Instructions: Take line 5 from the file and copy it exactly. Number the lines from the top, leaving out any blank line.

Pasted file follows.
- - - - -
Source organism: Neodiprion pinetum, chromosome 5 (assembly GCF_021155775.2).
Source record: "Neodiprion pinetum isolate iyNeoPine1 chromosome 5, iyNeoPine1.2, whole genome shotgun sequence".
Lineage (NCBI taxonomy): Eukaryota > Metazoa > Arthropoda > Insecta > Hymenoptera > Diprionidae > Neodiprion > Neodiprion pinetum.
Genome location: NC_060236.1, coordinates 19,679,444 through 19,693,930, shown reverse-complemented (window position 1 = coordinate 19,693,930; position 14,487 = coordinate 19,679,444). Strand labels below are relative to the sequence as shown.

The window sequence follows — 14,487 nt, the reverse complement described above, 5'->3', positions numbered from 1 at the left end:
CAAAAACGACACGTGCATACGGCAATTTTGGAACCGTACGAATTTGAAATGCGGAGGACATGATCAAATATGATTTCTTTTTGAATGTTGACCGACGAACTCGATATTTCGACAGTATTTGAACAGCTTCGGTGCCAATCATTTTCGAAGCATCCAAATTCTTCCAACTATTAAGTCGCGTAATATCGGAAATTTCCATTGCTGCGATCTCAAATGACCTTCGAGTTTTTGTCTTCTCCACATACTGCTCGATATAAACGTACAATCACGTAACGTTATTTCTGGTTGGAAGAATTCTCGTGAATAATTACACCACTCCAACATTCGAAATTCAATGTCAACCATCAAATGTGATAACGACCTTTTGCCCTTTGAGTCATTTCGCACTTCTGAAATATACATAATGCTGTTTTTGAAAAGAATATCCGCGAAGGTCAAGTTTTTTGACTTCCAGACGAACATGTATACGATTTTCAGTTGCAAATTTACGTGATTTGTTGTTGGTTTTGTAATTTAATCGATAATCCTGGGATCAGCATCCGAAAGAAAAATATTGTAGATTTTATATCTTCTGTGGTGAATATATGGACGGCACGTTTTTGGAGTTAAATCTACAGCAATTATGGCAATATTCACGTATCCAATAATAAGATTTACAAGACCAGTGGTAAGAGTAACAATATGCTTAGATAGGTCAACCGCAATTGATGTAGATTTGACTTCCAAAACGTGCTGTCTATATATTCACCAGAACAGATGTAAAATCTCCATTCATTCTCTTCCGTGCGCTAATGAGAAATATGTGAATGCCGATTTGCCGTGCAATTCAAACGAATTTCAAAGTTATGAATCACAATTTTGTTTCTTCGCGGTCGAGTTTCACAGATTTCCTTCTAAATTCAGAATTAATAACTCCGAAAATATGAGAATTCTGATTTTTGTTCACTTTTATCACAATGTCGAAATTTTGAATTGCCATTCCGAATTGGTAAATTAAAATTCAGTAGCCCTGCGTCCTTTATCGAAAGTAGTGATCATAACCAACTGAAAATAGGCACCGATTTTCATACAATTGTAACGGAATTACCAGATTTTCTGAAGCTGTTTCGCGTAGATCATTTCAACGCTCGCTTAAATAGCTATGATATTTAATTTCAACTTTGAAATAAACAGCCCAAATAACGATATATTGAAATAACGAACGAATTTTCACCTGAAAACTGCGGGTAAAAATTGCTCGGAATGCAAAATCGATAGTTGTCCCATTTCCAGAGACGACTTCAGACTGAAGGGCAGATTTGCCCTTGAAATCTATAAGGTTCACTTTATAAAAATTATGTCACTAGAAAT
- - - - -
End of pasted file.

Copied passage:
The window sequence follows — 14,487 nt, the reverse complement described above, 5'->3', positions numbered from 1 at the left end: